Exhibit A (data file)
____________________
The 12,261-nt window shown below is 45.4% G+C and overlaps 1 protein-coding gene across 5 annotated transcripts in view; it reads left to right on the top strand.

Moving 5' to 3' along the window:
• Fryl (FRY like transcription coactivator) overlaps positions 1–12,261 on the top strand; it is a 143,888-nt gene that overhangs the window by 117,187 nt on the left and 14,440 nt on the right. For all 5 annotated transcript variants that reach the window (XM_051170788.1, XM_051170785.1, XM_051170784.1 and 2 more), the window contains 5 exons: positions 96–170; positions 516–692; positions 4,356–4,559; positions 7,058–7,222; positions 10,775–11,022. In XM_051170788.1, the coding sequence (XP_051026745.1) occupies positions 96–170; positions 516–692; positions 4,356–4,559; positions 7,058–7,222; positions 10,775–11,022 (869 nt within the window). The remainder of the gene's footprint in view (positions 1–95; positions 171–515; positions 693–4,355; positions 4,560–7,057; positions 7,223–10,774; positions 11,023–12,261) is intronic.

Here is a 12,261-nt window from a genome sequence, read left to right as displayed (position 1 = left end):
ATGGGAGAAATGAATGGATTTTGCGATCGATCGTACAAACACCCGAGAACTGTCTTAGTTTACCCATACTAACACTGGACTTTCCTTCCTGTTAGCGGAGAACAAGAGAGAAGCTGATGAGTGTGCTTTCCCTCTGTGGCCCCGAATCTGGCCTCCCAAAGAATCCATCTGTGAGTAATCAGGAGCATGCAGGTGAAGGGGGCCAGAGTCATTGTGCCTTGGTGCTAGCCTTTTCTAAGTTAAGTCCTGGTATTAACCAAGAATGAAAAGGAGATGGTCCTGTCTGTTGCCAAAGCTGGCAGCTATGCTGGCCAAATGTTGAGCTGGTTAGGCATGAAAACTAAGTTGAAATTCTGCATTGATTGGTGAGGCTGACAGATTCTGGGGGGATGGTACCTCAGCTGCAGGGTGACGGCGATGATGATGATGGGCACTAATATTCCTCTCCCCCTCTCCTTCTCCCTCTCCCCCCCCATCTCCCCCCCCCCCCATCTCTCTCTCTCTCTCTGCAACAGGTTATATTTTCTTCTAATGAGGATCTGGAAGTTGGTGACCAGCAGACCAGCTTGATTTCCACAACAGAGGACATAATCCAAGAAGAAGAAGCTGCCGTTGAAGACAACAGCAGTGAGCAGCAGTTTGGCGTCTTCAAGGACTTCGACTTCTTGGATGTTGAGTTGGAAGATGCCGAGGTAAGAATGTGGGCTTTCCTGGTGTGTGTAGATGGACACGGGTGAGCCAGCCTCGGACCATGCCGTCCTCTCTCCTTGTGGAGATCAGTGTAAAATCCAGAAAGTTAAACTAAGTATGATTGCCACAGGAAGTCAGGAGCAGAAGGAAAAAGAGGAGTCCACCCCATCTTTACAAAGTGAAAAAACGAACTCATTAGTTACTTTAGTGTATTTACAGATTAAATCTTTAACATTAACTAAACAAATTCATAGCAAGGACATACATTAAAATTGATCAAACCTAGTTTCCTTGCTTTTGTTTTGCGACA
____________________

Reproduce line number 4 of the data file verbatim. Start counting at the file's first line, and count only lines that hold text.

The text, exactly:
Here is a 12,261-nt window from a genome sequence, read left to right as displayed (position 1 = left end):